Libraries leap into the world of technology
Whether it is smart boards, laptops or tablets, the integration of technology in schools has definitely increased in the past decade. To help kids become comfortable with technology outside of school, several libraries have educational stations involving the use of technology.
The Benny Library in N.D.G. is home to the city’s first permanent Fab Lab. Formed from the words “fabrication” and “laboratory,” it is a digital workshop in which machines, such as 3D printers, are made available, allowing people to develop individual and collective projects. Kids can also program robots, attach components to circuit boards, and more.
The lab is the first of 70 projects set out under the Montreal Smart and Digital City Action Plan 2015-2017, which the city put in place to promote a ‘do-it-yourself’ and ‘do-it-with-others’ approach by encouraging knowledge sharing among citizens to create a more technologically advanced city.
Borough Mayor Russell Copeman says the opening of the lab also marks an important step in the process of transforming the city’s libraries into a new generation of modern facilities.
“The advent of the Benny Fab Lab illustrates exactly what libraries in the 21st century have become: incubators for creation where the values of innovation, sustainable development, collaboration and intellectual freedom come together,” Copeman said in a statement. “It also demonstrates our borough’s leadership in the area of new technologies.”
Activities began in September with original programming including occasional “Repair Cafés” where participants repair personal objects using the equipment available and with the help of an expert; free bi-weekly workshops where people put forward projects and receive support from a facilitator and peers; and special activities aimed at learning to use specific machines or tools.
The Westmount Public Library has two AWE stations (computers without Internet access) as well as iPads with educational games and apps designed for children. It is also launching a new project called Touchtable, which involves a large touch screen encased in a table (photo below), much like a giant tabletop iPad. Using software called Local Stories, teens can create stories of local history focused mainly on information and items found in the library’s archives and postcard collection.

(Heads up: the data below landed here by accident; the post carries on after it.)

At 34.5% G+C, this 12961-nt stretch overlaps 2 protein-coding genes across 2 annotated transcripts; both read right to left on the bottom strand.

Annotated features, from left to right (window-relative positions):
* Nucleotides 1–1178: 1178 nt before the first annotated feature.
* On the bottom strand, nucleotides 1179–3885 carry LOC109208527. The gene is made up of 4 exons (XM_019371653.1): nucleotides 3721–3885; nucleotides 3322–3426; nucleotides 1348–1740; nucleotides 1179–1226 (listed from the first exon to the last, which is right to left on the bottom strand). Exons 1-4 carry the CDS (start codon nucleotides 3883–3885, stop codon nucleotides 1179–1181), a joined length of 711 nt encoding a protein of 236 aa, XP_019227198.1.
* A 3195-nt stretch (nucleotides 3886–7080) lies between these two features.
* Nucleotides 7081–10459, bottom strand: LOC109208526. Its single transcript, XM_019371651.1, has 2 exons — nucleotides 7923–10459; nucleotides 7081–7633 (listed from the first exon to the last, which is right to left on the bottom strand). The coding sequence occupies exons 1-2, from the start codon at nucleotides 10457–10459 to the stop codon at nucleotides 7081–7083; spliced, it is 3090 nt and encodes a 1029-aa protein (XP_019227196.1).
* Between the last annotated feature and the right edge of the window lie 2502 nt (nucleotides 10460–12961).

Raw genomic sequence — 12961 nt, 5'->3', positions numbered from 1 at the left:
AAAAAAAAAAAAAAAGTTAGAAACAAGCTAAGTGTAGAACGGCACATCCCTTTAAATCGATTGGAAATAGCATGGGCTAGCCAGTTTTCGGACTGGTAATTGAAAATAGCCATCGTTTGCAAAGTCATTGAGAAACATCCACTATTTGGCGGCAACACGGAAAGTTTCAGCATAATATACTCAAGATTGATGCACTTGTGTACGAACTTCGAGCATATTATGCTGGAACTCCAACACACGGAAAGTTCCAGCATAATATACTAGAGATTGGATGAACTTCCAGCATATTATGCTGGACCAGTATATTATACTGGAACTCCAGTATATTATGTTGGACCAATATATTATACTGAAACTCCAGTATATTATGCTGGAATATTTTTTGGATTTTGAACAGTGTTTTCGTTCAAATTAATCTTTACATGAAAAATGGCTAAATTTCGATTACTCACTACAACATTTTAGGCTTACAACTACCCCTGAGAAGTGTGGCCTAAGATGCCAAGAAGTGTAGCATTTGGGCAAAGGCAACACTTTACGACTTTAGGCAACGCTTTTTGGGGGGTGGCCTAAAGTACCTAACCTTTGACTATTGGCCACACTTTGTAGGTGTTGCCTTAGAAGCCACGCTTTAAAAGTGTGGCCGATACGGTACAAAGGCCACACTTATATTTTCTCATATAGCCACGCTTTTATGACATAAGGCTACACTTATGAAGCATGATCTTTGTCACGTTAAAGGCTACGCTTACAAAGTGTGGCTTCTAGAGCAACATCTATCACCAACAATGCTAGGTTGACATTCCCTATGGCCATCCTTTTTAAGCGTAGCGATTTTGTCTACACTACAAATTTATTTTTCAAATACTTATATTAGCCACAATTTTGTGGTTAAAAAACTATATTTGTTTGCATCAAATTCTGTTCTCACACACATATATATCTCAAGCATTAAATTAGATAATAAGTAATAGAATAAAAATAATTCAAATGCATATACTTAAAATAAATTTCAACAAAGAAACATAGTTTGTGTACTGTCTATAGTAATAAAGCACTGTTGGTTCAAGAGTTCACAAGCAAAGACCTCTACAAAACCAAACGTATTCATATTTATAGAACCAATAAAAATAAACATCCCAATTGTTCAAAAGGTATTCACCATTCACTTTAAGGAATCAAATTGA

On the multi-touch table, there will be images, videos, text, quizzes – all related and arranged to tell a specific story. People can choose the stories they want to explore and interact with the items on the table: enlarging them, moving them around, and pushing them over to share with others.
The Norman Berman Children’s Library has the Haim Kotler Genius Lab that is open to everyone and includes computer stations with child-safe browsers and literacy stations.
The ELF Child-Safe Browser allows young people to safely explore highly engaging educational resources on the Internet. Children can only visit sites that are appropriate and educational on a secure network managed by library staff.
The browser is free of advertisements and pop-ups and allows access to more than 100 kid-friendly websites including PBSkids, National Geographic for Kids, and Starfall. Any child can use the browser and, if you are a member of the library, you can download the browser at no cost from home.
The lab also features Early Literacy Stations, which are easy-to-use, safe and secure computer consoles that promote learning via age-appropriate, multi-curricular content. The computers have more than 4,000 multi-curricular activities as well as interactive e-books that engage and educate (in English and French) kids aged 2-8.
“Not only are they fun and interactive, they are also very educational in the STEM learning, which stands for science, technology, engineering, and mathematics,” says Andrea Ciurria, the children’s librarian. “Kids are very engaged in the activities and having a lot of fun learning new subjects.”
Ciurria says this technological movement will help kids achieve success in the future. “Computers are becoming so integral to the success of young people and having the technology introduced to them early on will only benefit them in the long term.”